Dakine's Newest Pads, Gloves, & Hip Packs - Across the Pond Beaver

Sep 4, 2020
by Mike Levy  
Across the Pond Beaver 2020

If you own a pick-up truck and your list of riding buddies starts and ends with the one other person who'll hang out with you, then Dakine's new Halfside tailgate pad could be just what you need. As the name suggests, it's essentially a half-width tailgate pad that's easier to deal with when it's not on your truck, and it won't interfere with latches and back-up cameras for the same reason.

To compare, their current large and small-sized pads measure 62" and 52" wide, whereas the Halfside comes in at just 29" across. Dakine says that it'll fit onto the back of any truck.

The Halfside tailgate pad retails for $85 USD and can hold two bikes.

It's constructed with the same 1000D recycled polyester as the bigger pads, but while those hold seven and five bikes, the Halfside is made for just two. Those bikes are held in place via some cinch-down straps, and you can get it in black or a camo pattern, both with a reflective Dakine logo.

The best part about only having one riding buddy? The $85 USD Halfside pad is $40 less expensive than the small-sized five-bike version.

The blurly new Agent kneepad comes in slide-on and strap-on versions for $110 and $115 USD.

From truck pads to kneepads with Dakine's new Agent that's intended for gravity riding. That means that it's a relatively burly pad, and maybe not something for a long, hot pedal. That said, Dakine is offering two versions of the Agent; one that you have to pull up over your feet (or shoes), and another that uses two hook-and-loop straps to make things easier. Not only that, but the protection is also laid over a breathable sleeve, and they sport an open back that should help them from getting too sweaty.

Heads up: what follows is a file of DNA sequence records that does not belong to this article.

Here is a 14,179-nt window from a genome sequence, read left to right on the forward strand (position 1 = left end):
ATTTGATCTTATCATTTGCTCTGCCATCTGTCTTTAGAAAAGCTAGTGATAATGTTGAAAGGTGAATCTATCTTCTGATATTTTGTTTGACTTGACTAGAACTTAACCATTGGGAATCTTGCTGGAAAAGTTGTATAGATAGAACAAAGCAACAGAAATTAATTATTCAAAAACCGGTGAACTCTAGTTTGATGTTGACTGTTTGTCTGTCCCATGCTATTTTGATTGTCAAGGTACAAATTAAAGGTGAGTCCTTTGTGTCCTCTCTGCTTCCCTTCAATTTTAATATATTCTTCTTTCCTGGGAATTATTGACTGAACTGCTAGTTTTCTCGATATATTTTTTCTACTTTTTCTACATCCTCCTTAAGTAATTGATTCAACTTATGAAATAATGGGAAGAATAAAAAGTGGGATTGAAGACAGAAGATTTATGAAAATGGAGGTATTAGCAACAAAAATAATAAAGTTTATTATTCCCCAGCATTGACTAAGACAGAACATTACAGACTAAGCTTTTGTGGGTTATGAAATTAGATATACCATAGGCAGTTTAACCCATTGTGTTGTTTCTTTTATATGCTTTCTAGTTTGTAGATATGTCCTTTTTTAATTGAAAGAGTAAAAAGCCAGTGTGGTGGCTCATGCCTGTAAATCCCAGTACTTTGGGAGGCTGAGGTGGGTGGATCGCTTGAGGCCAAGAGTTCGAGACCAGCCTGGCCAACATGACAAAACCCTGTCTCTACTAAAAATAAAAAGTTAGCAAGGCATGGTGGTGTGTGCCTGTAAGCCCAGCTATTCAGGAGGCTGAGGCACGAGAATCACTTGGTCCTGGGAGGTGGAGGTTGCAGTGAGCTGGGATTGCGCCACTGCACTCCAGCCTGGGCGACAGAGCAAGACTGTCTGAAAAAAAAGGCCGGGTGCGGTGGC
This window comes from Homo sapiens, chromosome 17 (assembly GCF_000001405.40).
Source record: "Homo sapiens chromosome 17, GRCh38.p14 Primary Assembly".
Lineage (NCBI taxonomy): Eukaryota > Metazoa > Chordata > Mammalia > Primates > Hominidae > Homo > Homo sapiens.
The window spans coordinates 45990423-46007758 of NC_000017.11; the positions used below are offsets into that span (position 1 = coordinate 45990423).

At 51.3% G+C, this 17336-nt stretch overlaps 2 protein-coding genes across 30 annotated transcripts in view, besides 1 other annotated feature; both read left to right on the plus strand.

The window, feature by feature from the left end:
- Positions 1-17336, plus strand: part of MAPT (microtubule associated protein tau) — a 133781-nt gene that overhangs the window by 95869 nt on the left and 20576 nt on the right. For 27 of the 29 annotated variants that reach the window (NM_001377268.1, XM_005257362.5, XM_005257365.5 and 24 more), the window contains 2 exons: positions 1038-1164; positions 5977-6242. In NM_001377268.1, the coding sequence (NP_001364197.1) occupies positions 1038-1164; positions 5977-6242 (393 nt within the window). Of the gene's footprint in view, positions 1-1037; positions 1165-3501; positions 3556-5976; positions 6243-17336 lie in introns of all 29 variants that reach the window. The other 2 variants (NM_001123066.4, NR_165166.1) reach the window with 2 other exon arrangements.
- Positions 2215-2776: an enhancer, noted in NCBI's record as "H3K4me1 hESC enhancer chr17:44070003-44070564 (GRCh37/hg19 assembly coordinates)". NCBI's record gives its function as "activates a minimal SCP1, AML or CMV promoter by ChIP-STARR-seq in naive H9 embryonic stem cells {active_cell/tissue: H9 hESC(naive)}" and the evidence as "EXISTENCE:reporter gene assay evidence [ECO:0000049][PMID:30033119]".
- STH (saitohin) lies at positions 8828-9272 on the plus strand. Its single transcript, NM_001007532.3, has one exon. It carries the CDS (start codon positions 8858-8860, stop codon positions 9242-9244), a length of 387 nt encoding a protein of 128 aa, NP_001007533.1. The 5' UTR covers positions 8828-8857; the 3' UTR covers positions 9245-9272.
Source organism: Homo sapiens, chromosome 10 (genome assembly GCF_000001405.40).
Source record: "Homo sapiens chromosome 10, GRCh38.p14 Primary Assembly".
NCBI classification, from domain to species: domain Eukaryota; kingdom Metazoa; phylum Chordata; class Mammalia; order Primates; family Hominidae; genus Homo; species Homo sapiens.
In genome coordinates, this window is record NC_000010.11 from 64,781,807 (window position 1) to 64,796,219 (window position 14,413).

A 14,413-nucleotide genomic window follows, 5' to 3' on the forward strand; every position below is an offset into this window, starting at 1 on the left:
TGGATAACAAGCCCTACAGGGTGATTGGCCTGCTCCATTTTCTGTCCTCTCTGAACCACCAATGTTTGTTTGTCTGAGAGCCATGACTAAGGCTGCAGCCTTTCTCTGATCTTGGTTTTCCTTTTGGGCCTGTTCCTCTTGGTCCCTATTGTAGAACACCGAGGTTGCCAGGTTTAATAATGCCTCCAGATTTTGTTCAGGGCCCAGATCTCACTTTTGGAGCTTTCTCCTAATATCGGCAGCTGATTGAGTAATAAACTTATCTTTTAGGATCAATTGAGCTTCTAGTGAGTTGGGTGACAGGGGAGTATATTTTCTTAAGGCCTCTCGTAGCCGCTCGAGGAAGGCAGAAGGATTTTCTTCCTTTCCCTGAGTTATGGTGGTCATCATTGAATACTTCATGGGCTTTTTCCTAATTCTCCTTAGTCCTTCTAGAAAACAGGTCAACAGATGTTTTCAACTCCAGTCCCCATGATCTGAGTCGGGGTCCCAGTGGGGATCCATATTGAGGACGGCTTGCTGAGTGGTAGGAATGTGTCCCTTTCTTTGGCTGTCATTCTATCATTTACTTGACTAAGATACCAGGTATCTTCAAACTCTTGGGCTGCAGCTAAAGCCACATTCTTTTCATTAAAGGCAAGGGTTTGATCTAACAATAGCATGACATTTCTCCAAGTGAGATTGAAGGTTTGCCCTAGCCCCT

The protection is identical on both versions of the Agent, with a tough shell and "3D dual-density foam layup,'' as well as a few additional pads to protect the important bits in the side of your knee. The slide-on Agent can be had in small to extra-large sizes for $110 USD, while the on/off model will cost you an extra 5$ and run from extra-small to double-extra-large.

The $48 USD Sentinel glove has its seams on the outside where they can't be felt.

Now it's time to talk hands, and here's Dakine's new Sentinel glove. That name has been in their catalog for a while, but this is an all-new design for them that puts the seams on the outside rather than inside. I guess Dakine wondered why you'd want to have the sewing in there where it can sometimes feel odd against your fingers. I've definitely seen this in other places, but Dakine says they're the first to do it in the bike world.

If you've ever turned a glove inside out, you'll know that the seams can look like something a one-armed employee might sew during the last hour of a twenty-year-long night shift. The Sentinel's exposed seams look really clean, though, and that's all connected via a 4-way stretch Nylon shell. This isn't a barely-there glove, however, as there's padding on the outer three fingers and the palm; dress for the slide, not the ride! Other details include touchscreen-compatible fingertips, a soft nose wipe for when you get the sniffles mid-climb, and a hook-and-loop strap at the cuff.

The black Sentinel glove is available in extra-small to double-extra-large sizes, while the black/tan version runs from extra-small to extra-large. Both colors cost $48 USD.

The new Stealth is a small, lightweight hip pack, but the fold-out sleeve means it can still carry a bottle.

Lastly, Dakine has completely re-worked their range of Hot Lap hip bags ''to give riders more options for carrying the necessities.'' Now you can choose between redesigned their five and two-liter bags, the Stealth and Gripper options, or an all-new one-liter size for when you want to, you know, just do a quick hot lap.

The Stealth costs $40 USD and weighs just 0.3lbs.